A Russian night of magic and fantasy from Lintu, NSO

Thu Feb 01, 2018 at 11:53 pm

Hannu Lintu conducted the National Symphony Orchestra Thursday night at the Kennedy Center.

This must be the week for resurrecting forgotten ballet scores. With Richard Strauss’s Schlagobers on the Opera House stage next door, thanks to the visiting American Ballet Theatre, the National Symphony Orchestra put on its own show Thursday night. For the first time since 1947, it performed the complete score of Stravinsky’s Le baiser de la fée, a ravishing piece of music that a choreographer like Alexei Ratmansky should get to know.

Finnish guest conductor Hannu Lintu, last on the NSO podium in 2012, actually conducted the Divertimento arrangement of the piece with the NSO in 2009. Composing the piece for the 35th anniversary of Tchaikovsky’s death, Stravinsky wove scraps of Tchaikovsky melodies, drawn from piano pieces and songs, into a quilt at once an ingenious evocation of Tchaikovsky and quintessentially Stravinsky.

Lintu has embraced the piece, which tells a story drawn from Hans Christian Andersen’s short story Isjomfruen (The Ice-Maiden). The conductor elicited an astounding range of colors from the NSO, honing balances so that hushed solos from oboe and flute in the opening section shimmered softly. Principal horn player Abel Pereira worked wonders on his stratospheric solo part, followed by lush sounds from the quartet of string principals.

In the scenes for the Swiss villagers, elements of the raucous Shrovetide Fair of Petrushka came to the fore, with circus-like sonorities evoking calliope and organ-grinder. Lintu’s confidence negotiating the shifts of downbeat in these multi-metric sections put the orchestra completely at ease with clear gestures.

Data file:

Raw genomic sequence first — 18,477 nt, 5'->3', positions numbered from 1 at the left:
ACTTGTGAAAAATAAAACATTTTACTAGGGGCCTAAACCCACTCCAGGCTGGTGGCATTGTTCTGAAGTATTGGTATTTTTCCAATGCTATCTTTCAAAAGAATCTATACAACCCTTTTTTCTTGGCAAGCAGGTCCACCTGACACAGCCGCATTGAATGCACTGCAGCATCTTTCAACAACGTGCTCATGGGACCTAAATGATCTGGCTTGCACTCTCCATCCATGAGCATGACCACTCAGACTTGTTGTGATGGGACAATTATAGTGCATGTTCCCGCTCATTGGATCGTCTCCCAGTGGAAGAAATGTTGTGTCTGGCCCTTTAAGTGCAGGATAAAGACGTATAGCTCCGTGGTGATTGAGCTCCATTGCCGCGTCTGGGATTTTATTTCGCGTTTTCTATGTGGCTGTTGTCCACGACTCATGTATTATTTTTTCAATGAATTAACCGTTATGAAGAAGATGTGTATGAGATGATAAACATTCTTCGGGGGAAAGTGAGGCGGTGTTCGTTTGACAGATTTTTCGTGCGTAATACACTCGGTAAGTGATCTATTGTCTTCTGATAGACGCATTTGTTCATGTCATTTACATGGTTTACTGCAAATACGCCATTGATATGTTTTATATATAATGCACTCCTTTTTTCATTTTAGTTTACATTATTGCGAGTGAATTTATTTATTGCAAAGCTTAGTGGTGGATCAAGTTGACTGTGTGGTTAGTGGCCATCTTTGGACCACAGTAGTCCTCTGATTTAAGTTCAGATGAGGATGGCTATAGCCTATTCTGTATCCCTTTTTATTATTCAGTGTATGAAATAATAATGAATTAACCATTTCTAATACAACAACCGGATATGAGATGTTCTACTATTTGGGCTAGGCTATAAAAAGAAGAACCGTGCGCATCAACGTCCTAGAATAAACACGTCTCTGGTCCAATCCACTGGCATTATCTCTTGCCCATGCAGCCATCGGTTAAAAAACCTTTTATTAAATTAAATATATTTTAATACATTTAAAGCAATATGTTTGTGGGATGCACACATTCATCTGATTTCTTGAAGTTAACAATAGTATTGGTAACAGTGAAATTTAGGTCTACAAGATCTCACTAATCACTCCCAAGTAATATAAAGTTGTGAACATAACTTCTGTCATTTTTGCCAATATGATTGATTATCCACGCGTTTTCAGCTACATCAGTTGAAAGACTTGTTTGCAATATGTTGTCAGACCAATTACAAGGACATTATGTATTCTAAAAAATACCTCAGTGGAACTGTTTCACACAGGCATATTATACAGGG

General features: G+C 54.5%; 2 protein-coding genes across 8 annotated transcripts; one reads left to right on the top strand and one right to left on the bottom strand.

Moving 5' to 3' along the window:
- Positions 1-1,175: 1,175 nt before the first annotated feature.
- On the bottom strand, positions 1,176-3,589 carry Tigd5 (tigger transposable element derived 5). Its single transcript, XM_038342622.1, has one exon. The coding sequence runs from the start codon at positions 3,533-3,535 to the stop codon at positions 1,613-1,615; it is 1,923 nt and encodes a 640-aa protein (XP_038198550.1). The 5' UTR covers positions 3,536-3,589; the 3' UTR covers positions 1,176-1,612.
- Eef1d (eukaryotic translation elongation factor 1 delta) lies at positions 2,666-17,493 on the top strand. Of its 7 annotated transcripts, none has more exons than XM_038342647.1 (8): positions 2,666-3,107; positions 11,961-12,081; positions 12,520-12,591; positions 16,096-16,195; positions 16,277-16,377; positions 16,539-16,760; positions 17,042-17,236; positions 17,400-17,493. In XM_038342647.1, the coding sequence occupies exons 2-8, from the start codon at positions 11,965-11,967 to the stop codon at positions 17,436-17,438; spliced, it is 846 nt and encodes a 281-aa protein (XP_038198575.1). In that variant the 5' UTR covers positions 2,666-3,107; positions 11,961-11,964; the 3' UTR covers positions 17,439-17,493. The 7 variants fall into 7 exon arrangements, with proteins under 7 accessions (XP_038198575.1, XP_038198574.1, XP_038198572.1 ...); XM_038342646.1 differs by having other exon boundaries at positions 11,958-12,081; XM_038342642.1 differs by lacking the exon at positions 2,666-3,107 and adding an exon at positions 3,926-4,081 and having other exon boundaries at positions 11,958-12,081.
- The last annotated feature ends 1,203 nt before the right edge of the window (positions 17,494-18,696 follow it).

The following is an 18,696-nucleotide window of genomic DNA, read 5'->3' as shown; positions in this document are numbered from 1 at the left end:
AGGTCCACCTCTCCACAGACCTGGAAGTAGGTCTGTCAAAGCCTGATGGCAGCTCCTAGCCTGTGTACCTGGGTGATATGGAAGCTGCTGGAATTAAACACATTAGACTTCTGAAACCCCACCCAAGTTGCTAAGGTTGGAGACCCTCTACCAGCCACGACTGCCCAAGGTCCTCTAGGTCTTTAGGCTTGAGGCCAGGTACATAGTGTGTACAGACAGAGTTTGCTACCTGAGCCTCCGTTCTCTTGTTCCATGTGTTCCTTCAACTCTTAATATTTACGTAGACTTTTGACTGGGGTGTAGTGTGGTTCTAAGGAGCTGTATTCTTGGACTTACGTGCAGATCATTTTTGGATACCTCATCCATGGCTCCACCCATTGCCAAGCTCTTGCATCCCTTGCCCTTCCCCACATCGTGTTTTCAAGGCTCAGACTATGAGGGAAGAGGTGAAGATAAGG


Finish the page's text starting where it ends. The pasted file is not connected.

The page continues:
After an antic waltz, featuring more stupendous horn playing, the pas de deux for the lovers featured a gentle serenade for clarinet, solo cello, and the low strings of the harp (which sounded almost like a guitar in that range). All of the vignettes seemed perfectly in place, with a charming flute cadenza leading into a goofy cakewalk conclusion, something like a manic chase sequence in a Blake Edwards movie. 

Kirill Gerstein. Photo: Marco Borggreve

The Stravinsky easily outshone the latest performance of Rachmaninoff’s Piano Concerto No. 2. Phenomenal virtuoso Kirill Gerstein, heard in Washington in a solo recital of Liszt’s Transcendental Etudes last year, did his best to make this familiar piece unpredictable in his NSO debut. In the first movement, impeccably clear fingerwork distinguished the first theme, and a restless rubato kept the famous second theme from turning lachrymose. Gerstein’s big, bruising tone at the keyboard was matched by excellent accompanying by Lintu, guiding the NSO with a sure hand.

Gerstein returned the favor in the impetuous, even restless second movement, accompanying the flute and clarinet solos and sensitively weaving his own countermelodies into the texture. With so much energy devoted to moving the piece forward, rather than holding it back in tempo, the return of the slow theme after the cadenza, now allowed to drift just slightly in a momentary whiff of nostalgia, was an opulent moment.

Lintu and Gerstein never quite came to an agreement on a comfortable pacing for the third movement, and the fast sections raced a little too far ahead for comfort. Gerstein managed to get all the notes in, but the effect was harried rather than being light and playful. The slower passages, with that indelible tune introduced by the viola section, were the highlight of the piece; Gerstein produced prodigious force and volume in the ultimate drive of the finale. Sadly, although called out for an extra ovation, he declined to play an encore.

Since Stravinsky had tried to out-Tchaikovsky Tchaikovsky with Le baiser de la fée, it made sense to have a Tchaikovsky piece open the concert. The Tempest, also featuring a fairy and magic spells, was a logical choice, especially since the NSO had not played it since 1974. 

There was some tentative horn playing, but the storm scene went with impressive force and velocity, followed by warm cellos and soaring violins on the love theme for Ferdinand and Miranda.

The program will be repeated 8 p.m. Friday and Saturday. kennedy-center.org; 202-467-4600.

One Response to “A Russian night of magic and fantasy from Lintu, NSO”

  1. Posted Feb 02, 2018 at 5:10 pm by Marina harss

    Alexei Ratmansky has made 2 Ballets to the score of Baiser De la Fee, the latest just last year for Miami City Ballet!

Leave a Comment


 Subscribe via RSS